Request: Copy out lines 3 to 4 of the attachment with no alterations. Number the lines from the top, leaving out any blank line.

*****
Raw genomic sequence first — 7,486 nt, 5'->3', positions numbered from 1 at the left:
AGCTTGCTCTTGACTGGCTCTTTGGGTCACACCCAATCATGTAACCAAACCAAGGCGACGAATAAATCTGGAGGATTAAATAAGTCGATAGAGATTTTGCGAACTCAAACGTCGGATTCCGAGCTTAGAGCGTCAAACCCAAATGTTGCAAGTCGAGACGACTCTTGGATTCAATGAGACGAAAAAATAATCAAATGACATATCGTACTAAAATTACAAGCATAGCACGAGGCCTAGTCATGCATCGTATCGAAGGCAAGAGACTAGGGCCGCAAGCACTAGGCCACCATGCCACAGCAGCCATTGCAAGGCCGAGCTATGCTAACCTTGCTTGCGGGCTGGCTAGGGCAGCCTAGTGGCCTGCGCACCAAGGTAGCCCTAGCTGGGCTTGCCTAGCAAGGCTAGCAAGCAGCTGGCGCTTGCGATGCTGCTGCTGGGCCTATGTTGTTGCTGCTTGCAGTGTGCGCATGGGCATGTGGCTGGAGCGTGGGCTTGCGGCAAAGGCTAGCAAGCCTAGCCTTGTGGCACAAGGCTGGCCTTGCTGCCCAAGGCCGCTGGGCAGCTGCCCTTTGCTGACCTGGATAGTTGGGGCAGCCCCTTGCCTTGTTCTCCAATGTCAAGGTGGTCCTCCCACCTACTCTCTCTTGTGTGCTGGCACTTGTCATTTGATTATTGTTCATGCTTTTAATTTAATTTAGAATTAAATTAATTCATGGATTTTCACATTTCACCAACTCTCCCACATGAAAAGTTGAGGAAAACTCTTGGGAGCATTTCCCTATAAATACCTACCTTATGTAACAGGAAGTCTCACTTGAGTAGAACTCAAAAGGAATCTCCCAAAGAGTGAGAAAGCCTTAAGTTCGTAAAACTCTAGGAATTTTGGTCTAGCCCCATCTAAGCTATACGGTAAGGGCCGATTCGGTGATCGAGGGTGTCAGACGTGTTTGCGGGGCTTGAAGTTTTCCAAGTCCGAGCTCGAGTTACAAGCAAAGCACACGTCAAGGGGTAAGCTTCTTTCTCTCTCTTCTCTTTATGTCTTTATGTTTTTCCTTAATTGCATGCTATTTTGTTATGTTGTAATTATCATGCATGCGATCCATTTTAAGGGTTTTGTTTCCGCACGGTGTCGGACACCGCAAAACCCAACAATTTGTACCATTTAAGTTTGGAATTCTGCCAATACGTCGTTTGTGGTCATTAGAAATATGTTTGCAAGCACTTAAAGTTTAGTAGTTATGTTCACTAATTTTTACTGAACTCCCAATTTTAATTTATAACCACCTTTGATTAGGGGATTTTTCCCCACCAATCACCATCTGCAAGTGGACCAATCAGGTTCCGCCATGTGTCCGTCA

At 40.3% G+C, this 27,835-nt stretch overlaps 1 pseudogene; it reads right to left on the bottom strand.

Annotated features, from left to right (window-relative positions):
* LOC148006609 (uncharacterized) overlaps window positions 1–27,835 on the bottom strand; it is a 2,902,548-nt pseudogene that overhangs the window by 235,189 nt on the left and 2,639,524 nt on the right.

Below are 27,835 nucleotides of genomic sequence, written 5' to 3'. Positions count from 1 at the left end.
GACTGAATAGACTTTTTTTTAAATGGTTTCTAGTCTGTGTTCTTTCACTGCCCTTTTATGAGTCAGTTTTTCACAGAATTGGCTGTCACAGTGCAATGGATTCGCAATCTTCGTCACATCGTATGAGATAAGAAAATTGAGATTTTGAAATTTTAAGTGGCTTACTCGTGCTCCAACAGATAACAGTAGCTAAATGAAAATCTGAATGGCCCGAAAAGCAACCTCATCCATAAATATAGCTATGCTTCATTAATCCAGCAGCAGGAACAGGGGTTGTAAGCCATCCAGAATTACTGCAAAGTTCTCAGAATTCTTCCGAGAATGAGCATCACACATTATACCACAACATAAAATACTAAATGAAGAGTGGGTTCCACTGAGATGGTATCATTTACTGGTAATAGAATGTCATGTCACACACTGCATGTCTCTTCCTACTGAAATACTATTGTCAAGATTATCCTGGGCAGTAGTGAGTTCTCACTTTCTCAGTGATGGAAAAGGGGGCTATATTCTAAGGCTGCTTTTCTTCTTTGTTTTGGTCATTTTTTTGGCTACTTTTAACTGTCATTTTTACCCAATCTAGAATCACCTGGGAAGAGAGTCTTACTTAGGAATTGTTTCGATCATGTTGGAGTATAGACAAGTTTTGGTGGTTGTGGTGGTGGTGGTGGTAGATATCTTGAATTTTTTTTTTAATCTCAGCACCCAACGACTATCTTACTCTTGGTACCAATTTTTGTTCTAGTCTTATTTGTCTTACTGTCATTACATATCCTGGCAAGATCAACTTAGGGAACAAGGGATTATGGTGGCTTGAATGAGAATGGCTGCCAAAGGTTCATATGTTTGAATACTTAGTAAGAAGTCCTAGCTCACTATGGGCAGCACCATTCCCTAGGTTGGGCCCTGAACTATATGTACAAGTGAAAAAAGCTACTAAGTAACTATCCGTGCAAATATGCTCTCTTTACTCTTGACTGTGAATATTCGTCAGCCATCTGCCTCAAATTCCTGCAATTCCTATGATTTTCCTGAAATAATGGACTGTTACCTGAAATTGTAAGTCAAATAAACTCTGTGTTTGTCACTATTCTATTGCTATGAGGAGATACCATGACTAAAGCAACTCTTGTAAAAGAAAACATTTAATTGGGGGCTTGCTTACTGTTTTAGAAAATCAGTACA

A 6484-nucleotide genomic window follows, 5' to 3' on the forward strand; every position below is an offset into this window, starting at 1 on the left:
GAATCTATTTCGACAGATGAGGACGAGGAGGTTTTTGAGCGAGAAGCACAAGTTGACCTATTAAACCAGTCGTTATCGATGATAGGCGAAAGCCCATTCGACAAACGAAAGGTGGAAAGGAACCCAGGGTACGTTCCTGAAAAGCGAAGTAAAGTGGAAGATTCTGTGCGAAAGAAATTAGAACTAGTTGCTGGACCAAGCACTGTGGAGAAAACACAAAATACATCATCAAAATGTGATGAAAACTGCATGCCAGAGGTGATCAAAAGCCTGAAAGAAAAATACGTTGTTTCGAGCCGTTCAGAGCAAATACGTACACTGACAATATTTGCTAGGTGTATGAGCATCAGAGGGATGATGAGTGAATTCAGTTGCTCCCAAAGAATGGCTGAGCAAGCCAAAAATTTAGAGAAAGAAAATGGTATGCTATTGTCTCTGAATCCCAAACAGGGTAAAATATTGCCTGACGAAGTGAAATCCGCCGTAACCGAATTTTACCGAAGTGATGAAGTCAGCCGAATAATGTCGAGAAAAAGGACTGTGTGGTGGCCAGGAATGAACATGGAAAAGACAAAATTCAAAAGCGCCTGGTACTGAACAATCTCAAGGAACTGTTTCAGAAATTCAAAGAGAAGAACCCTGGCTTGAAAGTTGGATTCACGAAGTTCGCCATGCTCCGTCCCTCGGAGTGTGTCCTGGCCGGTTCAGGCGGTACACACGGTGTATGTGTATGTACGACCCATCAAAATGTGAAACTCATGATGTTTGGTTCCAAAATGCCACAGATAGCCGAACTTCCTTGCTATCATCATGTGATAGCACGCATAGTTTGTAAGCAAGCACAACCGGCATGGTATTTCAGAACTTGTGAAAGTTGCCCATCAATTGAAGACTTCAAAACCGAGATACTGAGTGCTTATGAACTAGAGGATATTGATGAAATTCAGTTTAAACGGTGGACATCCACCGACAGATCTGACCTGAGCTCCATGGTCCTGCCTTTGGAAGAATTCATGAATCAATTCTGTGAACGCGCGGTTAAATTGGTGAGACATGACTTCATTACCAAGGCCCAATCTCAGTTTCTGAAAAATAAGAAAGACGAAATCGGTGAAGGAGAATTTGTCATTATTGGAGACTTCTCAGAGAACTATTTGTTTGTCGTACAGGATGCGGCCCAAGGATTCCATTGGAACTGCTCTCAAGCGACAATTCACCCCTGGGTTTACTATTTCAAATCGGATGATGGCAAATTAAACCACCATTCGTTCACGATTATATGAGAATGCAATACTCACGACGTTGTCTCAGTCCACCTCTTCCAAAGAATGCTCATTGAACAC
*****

At 40.3% G+C, this 27,835-nt stretch overlaps 1 pseudogene; it reads right to left on the bottom strand.

Annotated features, from left to right (window-relative positions):